In a brilliant piece of propaganda that makes President Obama look small and irrelevant, Vladimir Putin plays chess, while Ben Rhodes and Valerie Jarrett play checkers (and Barack Obama vacations in Hawaii again).
Neil MacFarquhar the New York Times reports:
In a head-spinning turn of events on Friday, President Vladimir V. Putin of Russia announced that he would not retaliate against the United States’ decision to expel Russian diplomats and impose new sanctions — hours after his foreign minister recommended doing just that.
Mr. Putin, betting on improved relations with the next American president, said he would not eject 35 diplomats or close any diplomatic facilities, rejecting a tit-for-tat response to actions taken by the Obama administration on Thursday.
The switch was remarkable, given that the foreign minister, Sergey V. Lavrov, had just made the recommendation in remarks broadcast live on national television, and given the long history of tit-for-tat expulsions between the two countries. Russian officials have traditionally been sticklers for diplomatic protocol.
“While we reserve the right to take reciprocal measures, we’re not going to downgrade ourselves to the level of irresponsible ‘kitchen’ diplomacy,” Mr. Putin said, using a common Russian idiom for quarrelsome and unseemly acts. “In our future steps on the way toward the restoration of Russia-United States relations, we will proceed from the policy pursued by the administration of D. Trump.”
First and foremost, this move disempowers President Obama before he even leaves office. Our chief geopolitical rival – a notion Barack Obama sneered at in a presidential debate with Mitt Romney – has just in effect said to Obama, “Who cares what you do? You’re outta here in 3 weeks, buddy.” Dismissing Obama as not worthy of retaliation projects a loss of face onto the world stage, making a capon out of the outgoing president.
This move (or lack thereof) carries some danger for Donald Trump. He must point out the man instances when the Obama administration sucked up to Russia. That bizarre reset button episode with Hillary grinning like a Bride of Chucky doll is just waiting for attachment to a tweet noting that Democrats only attack Russia out of desperation to blame it for Hillary's loss.
I have little doubt that both he and Putin understand the need for some form of pubic confrontation between the two – and there are plenty of issues available, starting with Aleppo and extending to oil prices that divide the two nations. But the underlying tenor of the relationship has to be one of cooperation against common foes, mixed with confrontation.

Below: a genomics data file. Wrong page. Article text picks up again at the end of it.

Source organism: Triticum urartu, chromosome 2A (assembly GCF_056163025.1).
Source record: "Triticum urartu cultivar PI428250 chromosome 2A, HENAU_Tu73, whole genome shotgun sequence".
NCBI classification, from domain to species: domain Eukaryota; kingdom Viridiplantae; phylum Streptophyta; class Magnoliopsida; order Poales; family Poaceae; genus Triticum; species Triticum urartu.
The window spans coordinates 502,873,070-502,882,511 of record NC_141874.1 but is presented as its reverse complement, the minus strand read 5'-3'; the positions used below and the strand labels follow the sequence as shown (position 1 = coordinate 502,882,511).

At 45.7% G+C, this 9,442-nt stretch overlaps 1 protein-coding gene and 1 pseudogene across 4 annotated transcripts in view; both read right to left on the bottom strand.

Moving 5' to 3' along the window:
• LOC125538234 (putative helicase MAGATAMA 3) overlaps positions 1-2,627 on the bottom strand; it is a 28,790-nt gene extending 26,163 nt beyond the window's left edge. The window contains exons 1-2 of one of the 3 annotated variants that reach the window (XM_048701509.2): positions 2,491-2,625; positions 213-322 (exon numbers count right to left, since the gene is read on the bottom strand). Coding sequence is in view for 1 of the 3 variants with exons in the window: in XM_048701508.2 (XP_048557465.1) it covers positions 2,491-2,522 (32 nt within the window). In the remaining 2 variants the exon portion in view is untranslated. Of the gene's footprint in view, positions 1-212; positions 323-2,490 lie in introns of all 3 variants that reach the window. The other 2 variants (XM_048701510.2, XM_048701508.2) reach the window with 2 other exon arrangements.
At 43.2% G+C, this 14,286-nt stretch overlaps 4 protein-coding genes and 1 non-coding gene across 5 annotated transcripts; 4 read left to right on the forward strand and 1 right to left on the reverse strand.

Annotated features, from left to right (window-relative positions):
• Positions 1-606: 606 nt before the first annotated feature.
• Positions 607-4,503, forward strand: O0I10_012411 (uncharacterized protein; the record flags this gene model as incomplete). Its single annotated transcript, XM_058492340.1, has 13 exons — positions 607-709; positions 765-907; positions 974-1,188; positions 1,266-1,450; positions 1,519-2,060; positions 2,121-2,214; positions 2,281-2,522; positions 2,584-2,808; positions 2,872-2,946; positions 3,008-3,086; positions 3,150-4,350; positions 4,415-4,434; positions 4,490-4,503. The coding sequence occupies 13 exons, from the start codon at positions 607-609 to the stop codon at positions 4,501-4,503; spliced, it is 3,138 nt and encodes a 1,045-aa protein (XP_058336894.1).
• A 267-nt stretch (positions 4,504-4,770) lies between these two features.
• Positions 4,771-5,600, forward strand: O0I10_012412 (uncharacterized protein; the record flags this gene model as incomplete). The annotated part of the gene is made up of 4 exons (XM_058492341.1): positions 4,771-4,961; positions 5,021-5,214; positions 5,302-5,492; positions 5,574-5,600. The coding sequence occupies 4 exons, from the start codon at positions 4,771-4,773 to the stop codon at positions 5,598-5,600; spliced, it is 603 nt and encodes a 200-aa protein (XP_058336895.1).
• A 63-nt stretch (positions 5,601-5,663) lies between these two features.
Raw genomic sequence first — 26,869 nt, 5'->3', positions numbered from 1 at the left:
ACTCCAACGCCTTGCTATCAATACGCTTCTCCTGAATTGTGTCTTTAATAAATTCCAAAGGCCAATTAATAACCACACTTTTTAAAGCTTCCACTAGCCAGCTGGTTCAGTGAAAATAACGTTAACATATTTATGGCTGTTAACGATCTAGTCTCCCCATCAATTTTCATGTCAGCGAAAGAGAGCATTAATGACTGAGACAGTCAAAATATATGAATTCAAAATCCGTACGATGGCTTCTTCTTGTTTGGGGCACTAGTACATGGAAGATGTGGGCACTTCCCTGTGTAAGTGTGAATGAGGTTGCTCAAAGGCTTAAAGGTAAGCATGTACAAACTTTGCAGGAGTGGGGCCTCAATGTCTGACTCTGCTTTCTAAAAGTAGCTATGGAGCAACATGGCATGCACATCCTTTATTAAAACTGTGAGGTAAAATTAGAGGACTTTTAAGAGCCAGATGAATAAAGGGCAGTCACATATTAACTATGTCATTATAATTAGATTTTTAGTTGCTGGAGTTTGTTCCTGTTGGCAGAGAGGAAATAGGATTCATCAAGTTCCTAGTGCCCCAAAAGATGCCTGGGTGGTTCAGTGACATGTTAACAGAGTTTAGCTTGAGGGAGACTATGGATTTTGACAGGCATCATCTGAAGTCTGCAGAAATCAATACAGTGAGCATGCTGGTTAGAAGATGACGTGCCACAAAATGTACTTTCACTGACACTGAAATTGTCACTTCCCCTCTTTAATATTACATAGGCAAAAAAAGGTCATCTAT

Don’t worry: I realize that Putin is a thug from the KGB. The sad fact is that ruthless people occupy a disproportionate number of head-of-government roles in the world. I doubt very much that President-elect Trump has any illusions.
In the meantime, Obama looks smaller and smaller.
In other news, the Kremlin said it will send a government plane to the US to evacuate the expelled diplomats and their family members. Earlier, there were reports that the diplomats were having problems buying tickets on such short notice, with airlines already booked by New Year’s travelers.
The outgoing Obama administration and the British government of Theresa May are engaged in an unprecedented war of words over Secretary of State John Kerry’s blistering critique of Israeli settlements.
Britain voted in favor of last Friday’s UN Security Council Resolution 2334, which condemned settlements as illegal and called for a halt in all settlement activity, while the US abstained. But a spokesman for May, who has expressed robust support for Israel in a series of recent speeches and messages, on Thursday castigated Kerry’s subsequent speech, accusing him of a wrong-headed approach and of being unfair to Israel.
The diplomatic tussle is highly unusual between the US and UK, and Britain’s decision to attack Kerry for ostensible unfairness to Israel is still more extraordinary, echoing as it does the criticisms of Prime Minister Benjamin Netanyahu.
May’s spokesman on Thursday rebuked Kerry for what it said was his speech’s singular focus on the settlements as a major impediment to reaching a peace agreement between Israel and the Palestinians, and his commentary on the more right-wing members of Netanyahu’s coalition, whom Kerry accused of dragging Israel into more extreme positions.
According to the UK’s Jewish News website, a spokesperson for May said: “We do not believe that the way to negotiate peace is by focusing on only one issue, in this cases the construction of settlements, when clearly the conflict between the Israelis and Palestinians is so deeply complex.
“And we do not believe that it is appropriate to attack the composition of the democratically elected government of an ally,” the prime minister’s spokesman added. “The Government believes that negotiations will only succeed when they are conducted between the two parties, supported by the international community.”
Along with the UK’s objections to Kerry’s speech, Australia has condemned the UN resolution as one-sided and “deeply unsettling.” Prime Minister Malcolm Turnbull made plain that Australia would not have voted for Resolution 2334, and pledged support for Israel, “the only democracy in the Middle East.